One of the key recommendations was the creation of an Investor Forum, a place where a collective group of institutional investors could discuss issues affecting the companies in which they invest, collectively act on issues and advocate on behalf of savers (the people like you and me who entrust their money to institutional investors).
This recommendation was silent, however, on how these institutional investors may collect and reflect the views and values of these savers so they can advocate on their behalf effectively. It was also silent on how this advocacy and collective action be communicated back to the savers so they can see what the investors are doing and participate in an ongoing conversation about that activity.
Then in June, nearly a year after the release of the Kay Review, a number of these institutional investors, including Schroders, Legal & General, Baillie Gifford and The Wellcome Trust announced that it was setting up a working group to look at the concept of an Investor Forum. The three big industry bodies*, who represent the asset management and institutional investment groups, all back the initiative.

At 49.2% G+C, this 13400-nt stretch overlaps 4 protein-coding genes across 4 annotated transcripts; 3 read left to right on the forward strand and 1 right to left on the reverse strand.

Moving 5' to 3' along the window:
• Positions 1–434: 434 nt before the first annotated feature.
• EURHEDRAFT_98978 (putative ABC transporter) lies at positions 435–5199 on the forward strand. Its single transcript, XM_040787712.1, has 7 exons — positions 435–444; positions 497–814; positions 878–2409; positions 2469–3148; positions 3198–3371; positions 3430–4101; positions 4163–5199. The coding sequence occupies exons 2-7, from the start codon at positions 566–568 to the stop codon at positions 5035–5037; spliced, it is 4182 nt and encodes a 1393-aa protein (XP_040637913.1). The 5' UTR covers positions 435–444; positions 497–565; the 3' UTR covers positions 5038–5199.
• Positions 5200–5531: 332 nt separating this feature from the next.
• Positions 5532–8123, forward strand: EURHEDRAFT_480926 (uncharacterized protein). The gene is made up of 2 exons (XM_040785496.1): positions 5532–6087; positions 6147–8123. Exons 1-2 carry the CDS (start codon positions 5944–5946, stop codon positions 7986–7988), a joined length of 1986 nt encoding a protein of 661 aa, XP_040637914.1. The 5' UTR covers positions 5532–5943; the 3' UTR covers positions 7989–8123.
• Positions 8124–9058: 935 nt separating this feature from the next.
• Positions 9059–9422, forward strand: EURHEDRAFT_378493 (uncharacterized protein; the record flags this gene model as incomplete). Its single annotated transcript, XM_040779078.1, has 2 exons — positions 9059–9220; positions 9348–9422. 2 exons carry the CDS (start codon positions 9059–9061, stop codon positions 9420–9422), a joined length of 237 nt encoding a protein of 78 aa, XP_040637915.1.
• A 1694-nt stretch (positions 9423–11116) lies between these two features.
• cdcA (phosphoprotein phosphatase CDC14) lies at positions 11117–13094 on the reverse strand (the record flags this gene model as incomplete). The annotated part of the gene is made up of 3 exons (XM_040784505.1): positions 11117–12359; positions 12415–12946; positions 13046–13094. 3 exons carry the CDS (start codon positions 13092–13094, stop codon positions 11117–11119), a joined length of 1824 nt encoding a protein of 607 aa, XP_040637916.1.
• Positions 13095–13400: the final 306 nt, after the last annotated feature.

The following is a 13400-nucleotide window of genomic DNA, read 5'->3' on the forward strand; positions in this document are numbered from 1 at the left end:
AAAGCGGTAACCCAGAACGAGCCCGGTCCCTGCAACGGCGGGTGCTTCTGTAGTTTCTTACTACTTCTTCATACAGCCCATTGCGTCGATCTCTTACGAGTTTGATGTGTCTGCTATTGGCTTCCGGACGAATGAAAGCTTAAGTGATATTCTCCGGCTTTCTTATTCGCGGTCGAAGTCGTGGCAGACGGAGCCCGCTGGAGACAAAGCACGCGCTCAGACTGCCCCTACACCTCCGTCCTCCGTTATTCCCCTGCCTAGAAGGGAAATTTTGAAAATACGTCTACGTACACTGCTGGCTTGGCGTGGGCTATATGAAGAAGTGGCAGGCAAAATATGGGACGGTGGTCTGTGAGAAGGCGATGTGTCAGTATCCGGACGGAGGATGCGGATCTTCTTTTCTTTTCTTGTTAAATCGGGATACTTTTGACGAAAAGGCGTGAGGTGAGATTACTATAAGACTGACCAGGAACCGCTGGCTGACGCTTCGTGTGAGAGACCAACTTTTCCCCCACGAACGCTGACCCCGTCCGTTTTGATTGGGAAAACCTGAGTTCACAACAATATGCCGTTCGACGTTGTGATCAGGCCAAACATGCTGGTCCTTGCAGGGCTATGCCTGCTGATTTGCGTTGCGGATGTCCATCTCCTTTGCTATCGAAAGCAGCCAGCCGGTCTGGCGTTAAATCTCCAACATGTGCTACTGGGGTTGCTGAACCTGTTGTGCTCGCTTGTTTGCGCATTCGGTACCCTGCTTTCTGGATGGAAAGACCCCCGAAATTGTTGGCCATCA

But will this working group consider collating the views and values of those savers or will it be a closed shop for investment professionals? How will they rank the issues on which they act collectively and on which they advocate? What safeguards will be in place to ensure they do what they promise to do and act upon the long-term interest of savers, not just as savers but as citizens, employees, consumers and community members?
A report is due out in November.
*The Investment Management Association (IMA), the National Association of Pension Funds (NAPF) and the Association of British Insurers (ABI).